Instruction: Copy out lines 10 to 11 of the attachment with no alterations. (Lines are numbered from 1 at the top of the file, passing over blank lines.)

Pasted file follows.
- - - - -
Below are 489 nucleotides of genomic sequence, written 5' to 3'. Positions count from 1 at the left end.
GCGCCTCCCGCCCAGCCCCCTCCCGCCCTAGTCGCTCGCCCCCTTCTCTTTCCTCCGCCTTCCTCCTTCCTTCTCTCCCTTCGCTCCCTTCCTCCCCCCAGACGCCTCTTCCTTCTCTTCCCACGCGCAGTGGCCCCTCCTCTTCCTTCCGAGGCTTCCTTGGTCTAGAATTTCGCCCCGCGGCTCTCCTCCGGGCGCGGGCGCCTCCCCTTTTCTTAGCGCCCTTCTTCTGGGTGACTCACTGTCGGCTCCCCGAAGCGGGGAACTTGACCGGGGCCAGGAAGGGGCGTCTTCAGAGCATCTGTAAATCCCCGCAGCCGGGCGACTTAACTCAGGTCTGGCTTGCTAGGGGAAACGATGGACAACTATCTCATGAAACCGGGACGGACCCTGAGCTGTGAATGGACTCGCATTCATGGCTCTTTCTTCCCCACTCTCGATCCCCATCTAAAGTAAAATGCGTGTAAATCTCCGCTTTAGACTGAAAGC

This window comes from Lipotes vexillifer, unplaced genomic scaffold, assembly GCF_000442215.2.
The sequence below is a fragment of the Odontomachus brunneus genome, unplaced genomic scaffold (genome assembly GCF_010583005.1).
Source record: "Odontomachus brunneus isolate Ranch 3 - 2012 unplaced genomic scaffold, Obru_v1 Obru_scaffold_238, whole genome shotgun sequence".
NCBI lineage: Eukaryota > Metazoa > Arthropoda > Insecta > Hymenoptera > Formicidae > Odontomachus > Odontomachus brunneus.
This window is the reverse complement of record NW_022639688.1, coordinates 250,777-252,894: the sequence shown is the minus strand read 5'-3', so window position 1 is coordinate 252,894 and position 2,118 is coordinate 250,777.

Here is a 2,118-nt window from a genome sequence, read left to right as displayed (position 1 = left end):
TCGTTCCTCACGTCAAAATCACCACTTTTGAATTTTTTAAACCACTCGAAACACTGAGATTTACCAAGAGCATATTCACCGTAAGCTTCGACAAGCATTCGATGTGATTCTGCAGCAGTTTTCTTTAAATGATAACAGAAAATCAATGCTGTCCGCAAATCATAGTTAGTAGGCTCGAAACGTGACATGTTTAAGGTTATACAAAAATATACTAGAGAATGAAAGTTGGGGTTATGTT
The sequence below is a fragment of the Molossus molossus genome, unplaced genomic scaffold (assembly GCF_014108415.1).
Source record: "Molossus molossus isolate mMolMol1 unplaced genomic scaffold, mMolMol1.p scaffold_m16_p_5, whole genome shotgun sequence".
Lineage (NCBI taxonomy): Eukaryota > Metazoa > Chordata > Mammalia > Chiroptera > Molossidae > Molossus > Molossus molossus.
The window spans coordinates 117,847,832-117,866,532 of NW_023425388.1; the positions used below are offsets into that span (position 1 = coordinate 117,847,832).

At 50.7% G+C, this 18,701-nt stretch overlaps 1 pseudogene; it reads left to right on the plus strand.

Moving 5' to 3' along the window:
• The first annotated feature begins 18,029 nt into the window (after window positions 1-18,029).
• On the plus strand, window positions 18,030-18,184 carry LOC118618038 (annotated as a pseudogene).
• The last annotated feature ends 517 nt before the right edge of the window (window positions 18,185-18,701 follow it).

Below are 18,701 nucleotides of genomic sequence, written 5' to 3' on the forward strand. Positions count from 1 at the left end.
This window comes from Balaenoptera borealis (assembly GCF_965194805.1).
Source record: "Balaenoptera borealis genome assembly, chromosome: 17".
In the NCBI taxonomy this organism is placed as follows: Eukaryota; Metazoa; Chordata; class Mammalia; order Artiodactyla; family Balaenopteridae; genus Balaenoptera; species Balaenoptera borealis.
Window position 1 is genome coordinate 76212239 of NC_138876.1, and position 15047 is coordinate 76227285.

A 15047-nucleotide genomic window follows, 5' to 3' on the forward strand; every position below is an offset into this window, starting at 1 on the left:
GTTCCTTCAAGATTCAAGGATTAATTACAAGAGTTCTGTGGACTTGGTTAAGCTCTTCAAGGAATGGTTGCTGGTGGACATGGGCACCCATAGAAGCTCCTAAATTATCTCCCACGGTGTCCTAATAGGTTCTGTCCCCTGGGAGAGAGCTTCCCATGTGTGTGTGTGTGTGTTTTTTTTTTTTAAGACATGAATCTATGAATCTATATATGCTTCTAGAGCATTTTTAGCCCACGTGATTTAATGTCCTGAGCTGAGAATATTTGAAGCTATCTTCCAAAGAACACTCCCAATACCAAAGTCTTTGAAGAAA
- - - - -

The sequence below is a fragment of the Molossus molossus genome, unplaced genomic scaffold (assembly GCF_014108415.1).
Source record: "Molossus molossus isolate mMolMol1 unplaced genomic scaffold, mMolMol1.p scaffold_m16_p_5, whole genome shotgun sequence".